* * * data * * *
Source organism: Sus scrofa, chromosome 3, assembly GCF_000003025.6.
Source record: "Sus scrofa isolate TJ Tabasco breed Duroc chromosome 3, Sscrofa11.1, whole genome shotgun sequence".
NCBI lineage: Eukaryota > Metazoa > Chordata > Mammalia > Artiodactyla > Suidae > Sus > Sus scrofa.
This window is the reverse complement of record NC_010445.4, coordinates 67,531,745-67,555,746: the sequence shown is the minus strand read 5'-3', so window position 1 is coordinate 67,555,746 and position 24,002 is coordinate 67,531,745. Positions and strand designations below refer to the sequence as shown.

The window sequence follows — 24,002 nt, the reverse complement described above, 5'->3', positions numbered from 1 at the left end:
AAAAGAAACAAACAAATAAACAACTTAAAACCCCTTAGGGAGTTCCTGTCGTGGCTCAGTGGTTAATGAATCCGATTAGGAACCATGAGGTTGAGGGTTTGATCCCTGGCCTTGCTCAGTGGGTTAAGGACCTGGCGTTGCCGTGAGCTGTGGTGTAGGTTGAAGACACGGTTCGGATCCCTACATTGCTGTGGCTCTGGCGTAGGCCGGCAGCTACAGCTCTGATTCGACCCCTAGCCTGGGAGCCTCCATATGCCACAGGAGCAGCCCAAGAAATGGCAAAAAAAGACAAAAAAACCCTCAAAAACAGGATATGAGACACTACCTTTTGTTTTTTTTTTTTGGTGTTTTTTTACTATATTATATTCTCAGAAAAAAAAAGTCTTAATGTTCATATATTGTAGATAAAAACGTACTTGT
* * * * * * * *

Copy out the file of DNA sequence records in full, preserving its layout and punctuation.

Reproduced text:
Source organism: Sus scrofa, chromosome 3, assembly GCF_000003025.6.
Source record: "Sus scrofa isolate TJ Tabasco breed Duroc chromosome 3, Sscrofa11.1, whole genome shotgun sequence".
NCBI lineage: Eukaryota > Metazoa > Chordata > Mammalia > Artiodactyla > Suidae > Sus > Sus scrofa.
This window is the reverse complement of record NC_010445.4, coordinates 67,531,745-67,555,746: the sequence shown is the minus strand read 5'-3', so window position 1 is coordinate 67,555,746 and position 24,002 is coordinate 67,531,745. Positions and strand designations below refer to the sequence as shown.

The window sequence follows — 24,002 nt, the reverse complement described above, 5'->3', positions numbered from 1 at the left end:
AAAAGAAACAAACAAATAAACAACTTAAAACCCCTTAGGGAGTTCCTGTCGTGGCTCAGTGGTTAATGAATCCGATTAGGAACCATGAGGTTGAGGGTTTGATCCCTGGCCTTGCTCAGTGGGTTAAGGACCTGGCGTTGCCGTGAGCTGTGGTGTAGGTTGAAGACACGGTTCGGATCCCTACATTGCTGTGGCTCTGGCGTAGGCCGGCAGCTACAGCTCTGATTCGACCCCTAGCCTGGGAGCCTCCATATGCCACAGGAGCAGCCCAAGAAATGGCAAAAAAAGACAAAAAAACCCTCAAAAACAGGATATGAGACACTACCTTTTGTTTTTTTTTTTTGGTGTTTTTTTACTATATTATATTCTCAGAAAAAAAAAGTCTTAATGTTCATATATTGTAGATAAAAACGTACTTGT